The Pastor's Column

Fr. Maina

The Bread of Life, Part 3

This week I resume my reflections of the Bread of Life discourse, describing how we come to believe in the real presence of Christ in the Eucharist..

Today, many non-Catholic Christian denominations diverge from Catholic teaching on the real presence of Christ in the Eucharist, namely that after the rite of consecration, the bread and wine change into the Body and Blood of Christ so that Christ is present--soul and divinity--as he once was present on the shores of the Sea of Galilee. According to the doctrine of transubstantiation, the bread and wine change in substance to the Body and Blood of Christ.

The late Billy Graham, Joel Osteen, Anthony Campolo, T. D. Jakes, Rick Warren, Jeremiah Wright and other prominent Protestant ministers and theologians attest that Catholics have it wrong when it comes to the real presence of Christ in the Eucharist. But prominent early Christian preachers such as St. Paul or St. John the Evangelist, St. Ignatius of Antioch, St. Irenaeus, Justin Martyr, and Bishop Polycarp, among others, have a very different point of view. Let me tell you why I believe these Church fathers.

All Christians believe that while Jewish people trace their ancestry to Abraham and believe the blood of Abraham flows in their body through this ancestry. Christians believe their faith began in Jesus. We believe we all have the body and blood of Jesus in us. How? Through the Last Supper—the Eucharist! The Body and Blood of Jesus lives in His people and He is present in the world through us. This does not happen through ancestral lines like the Jews, but through consuming the elements of the Eucharist.

Some people, such as Emperor Nero, believed that the Church fathers preached cannibalism. For several hundred years, through careful thinking and reflection, the Church fathers refuted this, using what they knew including platonic philosophy to explain the reality of the Eucharist as found in the words of Jesus. St. Ignatius of Antioch wrote several letters claiming that those who abstain from and do not confess the Eucharist are in opposition to the work of God. He expressed his desire for the flesh and blood of Jesus which is the seed of David. Justin Martyr declared that those who received the food of the Eucharist were receiving both the flesh and the blood of the incarnated Jesus. Irenaeus, a disciple of Bishop Polycarp wrote how Jesus, who had declared the bread and the wine as part of creation, established it as his Body and Blood. Early Christians believed in the real presence of the Eucharist and remain our bridge to the Last Supper when Jesus pronounced the words we read in St. John’s Gospel this week. This is what I believe, what devout Catholics believe.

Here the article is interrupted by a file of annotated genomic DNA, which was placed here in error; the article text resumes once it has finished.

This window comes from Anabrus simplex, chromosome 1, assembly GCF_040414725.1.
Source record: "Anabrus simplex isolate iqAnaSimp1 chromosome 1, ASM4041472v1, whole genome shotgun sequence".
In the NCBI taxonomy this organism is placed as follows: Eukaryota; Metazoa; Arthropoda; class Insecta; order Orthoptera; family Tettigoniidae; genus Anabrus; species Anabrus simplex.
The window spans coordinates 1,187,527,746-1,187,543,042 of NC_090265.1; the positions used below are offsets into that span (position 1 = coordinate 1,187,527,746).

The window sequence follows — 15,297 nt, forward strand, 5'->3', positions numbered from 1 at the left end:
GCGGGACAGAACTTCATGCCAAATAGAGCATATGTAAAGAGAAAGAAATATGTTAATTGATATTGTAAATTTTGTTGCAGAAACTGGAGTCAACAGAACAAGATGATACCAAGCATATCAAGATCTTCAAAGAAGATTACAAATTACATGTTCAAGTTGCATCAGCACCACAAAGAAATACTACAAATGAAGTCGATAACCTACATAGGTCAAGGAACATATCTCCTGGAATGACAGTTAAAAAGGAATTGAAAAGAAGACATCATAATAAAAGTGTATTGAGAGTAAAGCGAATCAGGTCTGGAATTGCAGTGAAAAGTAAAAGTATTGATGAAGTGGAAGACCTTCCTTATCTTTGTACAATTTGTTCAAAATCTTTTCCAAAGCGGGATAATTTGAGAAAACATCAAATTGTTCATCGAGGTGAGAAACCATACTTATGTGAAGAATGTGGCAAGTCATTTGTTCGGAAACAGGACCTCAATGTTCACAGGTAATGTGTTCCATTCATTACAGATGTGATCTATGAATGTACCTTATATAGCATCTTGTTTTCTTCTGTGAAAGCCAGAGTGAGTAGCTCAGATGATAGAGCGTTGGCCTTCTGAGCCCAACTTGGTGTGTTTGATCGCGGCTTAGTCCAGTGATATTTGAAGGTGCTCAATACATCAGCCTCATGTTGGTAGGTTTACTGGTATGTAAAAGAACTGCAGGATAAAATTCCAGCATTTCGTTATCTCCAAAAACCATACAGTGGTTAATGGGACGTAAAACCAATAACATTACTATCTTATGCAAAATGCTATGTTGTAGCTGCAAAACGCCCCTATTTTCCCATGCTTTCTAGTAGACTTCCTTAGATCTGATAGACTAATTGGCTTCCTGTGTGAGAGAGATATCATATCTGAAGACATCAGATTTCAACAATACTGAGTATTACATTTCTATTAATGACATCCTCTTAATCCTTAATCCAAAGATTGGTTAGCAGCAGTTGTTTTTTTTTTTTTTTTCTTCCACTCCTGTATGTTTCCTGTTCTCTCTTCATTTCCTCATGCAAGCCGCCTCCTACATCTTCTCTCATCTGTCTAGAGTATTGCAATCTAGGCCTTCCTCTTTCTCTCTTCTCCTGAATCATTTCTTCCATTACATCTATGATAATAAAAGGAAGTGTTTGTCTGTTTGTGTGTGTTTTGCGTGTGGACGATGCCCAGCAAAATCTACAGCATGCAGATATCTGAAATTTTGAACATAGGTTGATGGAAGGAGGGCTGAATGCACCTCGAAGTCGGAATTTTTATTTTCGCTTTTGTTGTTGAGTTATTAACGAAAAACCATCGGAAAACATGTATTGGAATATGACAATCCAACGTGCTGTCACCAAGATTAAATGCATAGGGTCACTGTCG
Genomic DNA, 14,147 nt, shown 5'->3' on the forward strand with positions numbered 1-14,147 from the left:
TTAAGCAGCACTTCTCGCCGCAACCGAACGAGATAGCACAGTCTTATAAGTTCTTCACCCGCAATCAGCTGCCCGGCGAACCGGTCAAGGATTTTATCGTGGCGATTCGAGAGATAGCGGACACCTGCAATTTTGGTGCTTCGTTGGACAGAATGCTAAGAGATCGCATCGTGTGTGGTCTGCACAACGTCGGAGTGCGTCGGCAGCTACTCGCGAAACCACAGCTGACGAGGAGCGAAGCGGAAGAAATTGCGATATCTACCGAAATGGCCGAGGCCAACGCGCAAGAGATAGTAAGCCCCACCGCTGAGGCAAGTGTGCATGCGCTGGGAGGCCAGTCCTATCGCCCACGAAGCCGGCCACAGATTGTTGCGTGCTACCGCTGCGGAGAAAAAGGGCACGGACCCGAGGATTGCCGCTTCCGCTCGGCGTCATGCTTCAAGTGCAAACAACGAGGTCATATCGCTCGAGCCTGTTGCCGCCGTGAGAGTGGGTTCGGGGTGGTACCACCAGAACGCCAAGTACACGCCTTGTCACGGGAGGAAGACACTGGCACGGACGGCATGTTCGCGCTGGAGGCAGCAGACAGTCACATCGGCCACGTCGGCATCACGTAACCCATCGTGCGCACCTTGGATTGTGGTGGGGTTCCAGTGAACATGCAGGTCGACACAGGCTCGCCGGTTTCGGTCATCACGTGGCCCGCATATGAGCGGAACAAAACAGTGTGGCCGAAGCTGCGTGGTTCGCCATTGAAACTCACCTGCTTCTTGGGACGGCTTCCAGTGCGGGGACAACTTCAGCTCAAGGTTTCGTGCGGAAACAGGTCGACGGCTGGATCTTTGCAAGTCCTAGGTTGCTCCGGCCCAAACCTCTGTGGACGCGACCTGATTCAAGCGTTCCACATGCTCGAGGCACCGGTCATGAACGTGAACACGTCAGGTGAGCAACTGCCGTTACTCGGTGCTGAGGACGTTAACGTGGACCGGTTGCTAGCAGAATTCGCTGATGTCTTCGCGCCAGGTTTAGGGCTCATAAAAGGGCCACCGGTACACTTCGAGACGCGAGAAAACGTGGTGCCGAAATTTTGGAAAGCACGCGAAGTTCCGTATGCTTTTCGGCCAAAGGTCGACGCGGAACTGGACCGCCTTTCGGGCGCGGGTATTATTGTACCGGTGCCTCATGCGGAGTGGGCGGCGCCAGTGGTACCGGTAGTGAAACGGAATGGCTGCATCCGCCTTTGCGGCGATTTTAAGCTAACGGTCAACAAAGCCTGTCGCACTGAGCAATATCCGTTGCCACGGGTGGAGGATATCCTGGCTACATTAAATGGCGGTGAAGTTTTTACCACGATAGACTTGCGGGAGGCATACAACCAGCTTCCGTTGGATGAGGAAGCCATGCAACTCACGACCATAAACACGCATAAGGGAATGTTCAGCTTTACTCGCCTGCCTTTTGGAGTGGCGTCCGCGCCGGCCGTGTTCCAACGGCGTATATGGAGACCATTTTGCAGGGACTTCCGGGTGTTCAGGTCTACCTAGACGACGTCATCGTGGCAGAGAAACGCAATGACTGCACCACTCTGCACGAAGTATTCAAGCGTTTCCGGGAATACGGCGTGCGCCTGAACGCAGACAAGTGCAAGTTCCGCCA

Next week, I will draw indications of the real presence in the Eucharist through the ritual of the mass.

On another note, I welcome all school-age children back from the summer months of relaxation, travel, and other enjoyments to the 2018-19 academic year. Yes, summer vacation is over! Can you believe it? Is it because the early summer was so wet and cold that it is so hard to believe? Still, August is a time to turn the focus to school. As with every year, some students are embarking on that all-important first step to the next level of their education. This can bring anxiety and tears or anticipation and excitement. Regardless of how your child(ren) approach the school experience, we wish them an exciting and successful academic year. We still have room at St. Catherine Labouré School if you are looking for a great school with high spiritual and moral values, strong academics and a family-like environment. For those who have not registered for Sunday Religious Education (English), we are still taking registrations. Those classes start on September 9.

May God bless you and your family.

Fr. Maina
With you a Christian, for you a priest